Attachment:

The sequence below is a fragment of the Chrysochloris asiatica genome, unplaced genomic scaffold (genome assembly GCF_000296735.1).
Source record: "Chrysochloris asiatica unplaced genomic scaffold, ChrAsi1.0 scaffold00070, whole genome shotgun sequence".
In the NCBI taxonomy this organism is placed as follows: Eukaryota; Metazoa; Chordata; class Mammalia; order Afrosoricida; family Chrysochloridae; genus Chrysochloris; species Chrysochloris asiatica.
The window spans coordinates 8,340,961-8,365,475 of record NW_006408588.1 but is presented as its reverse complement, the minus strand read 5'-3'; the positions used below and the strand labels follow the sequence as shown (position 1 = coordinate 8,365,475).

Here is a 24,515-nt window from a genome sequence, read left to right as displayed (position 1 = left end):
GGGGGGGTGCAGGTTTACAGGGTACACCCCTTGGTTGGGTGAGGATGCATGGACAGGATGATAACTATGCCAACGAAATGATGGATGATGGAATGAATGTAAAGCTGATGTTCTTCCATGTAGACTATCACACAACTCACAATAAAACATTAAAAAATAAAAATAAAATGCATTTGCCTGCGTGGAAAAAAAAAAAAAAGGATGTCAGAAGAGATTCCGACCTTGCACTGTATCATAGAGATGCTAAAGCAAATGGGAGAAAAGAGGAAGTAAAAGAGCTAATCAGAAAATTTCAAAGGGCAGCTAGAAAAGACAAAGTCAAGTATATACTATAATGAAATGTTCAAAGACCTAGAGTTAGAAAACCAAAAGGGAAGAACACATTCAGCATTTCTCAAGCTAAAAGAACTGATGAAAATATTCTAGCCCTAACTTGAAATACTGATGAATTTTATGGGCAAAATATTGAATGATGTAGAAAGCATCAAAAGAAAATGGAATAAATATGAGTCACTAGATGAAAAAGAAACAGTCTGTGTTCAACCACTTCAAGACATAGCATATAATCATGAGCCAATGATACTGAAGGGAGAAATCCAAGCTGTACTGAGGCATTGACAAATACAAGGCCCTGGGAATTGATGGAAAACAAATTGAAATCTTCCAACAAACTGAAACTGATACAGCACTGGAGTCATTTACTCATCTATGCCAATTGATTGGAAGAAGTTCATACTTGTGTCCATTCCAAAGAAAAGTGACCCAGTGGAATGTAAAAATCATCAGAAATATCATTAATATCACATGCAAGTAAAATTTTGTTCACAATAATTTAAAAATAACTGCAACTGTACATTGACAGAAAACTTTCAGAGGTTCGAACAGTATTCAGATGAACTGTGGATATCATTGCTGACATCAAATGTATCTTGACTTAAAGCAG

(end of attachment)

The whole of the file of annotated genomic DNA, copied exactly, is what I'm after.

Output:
The sequence below is a fragment of the Chrysochloris asiatica genome, unplaced genomic scaffold (genome assembly GCF_000296735.1).
Source record: "Chrysochloris asiatica unplaced genomic scaffold, ChrAsi1.0 scaffold00070, whole genome shotgun sequence".
In the NCBI taxonomy this organism is placed as follows: Eukaryota; Metazoa; Chordata; class Mammalia; order Afrosoricida; family Chrysochloridae; genus Chrysochloris; species Chrysochloris asiatica.
The window spans coordinates 8,340,961-8,365,475 of record NW_006408588.1 but is presented as its reverse complement, the minus strand read 5'-3'; the positions used below and the strand labels follow the sequence as shown (position 1 = coordinate 8,365,475).

Here is a 24,515-nt window from a genome sequence, read left to right as displayed (position 1 = left end):
GGGGGGGTGCAGGTTTACAGGGTACACCCCTTGGTTGGGTGAGGATGCATGGACAGGATGATAACTATGCCAACGAAATGATGGATGATGGAATGAATGTAAAGCTGATGTTCTTCCATGTAGACTATCACACAACTCACAATAAAACATTAAAAAATAAAAATAAAATGCATTTGCCTGCGTGGAAAAAAAAAAAAAAGGATGTCAGAAGAGATTCCGACCTTGCACTGTATCATAGAGATGCTAAAGCAAATGGGAGAAAAGAGGAAGTAAAAGAGCTAATCAGAAAATTTCAAAGGGCAGCTAGAAAAGACAAAGTCAAGTATATACTATAATGAAATGTTCAAAGACCTAGAGTTAGAAAACCAAAAGGGAAGAACACATTCAGCATTTCTCAAGCTAAAAGAACTGATGAAAATATTCTAGCCCTAACTTGAAATACTGATGAATTTTATGGGCAAAATATTGAATGATGTAGAAAGCATCAAAAGAAAATGGAATAAATATGAGTCACTAGATGAAAAAGAAACAGTCTGTGTTCAACCACTTCAAGACATAGCATATAATCATGAGCCAATGATACTGAAGGGAGAAATCCAAGCTGTACTGAGGCATTGACAAATACAAGGCCCTGGGAATTGATGGAAAACAAATTGAAATCTTCCAACAAACTGAAACTGATACAGCACTGGAGTCATTTACTCATCTATGCCAATTGATTGGAAGAAGTTCATACTTGTGTCCATTCCAAAGAAAAGTGACCCAGTGGAATGTAAAAATCATCAGAAATATCATTAATATCACATGCAAGTAAAATTTTGTTCACAATAATTTAAAAATAACTGCAACTGTACATTGACAGAAAACTTTCAGAGGTTCGAACAGTATTCAGATGAACTGTGGATATCATTGCTGACATCAAATGTATCTTGACTTAAAGCAG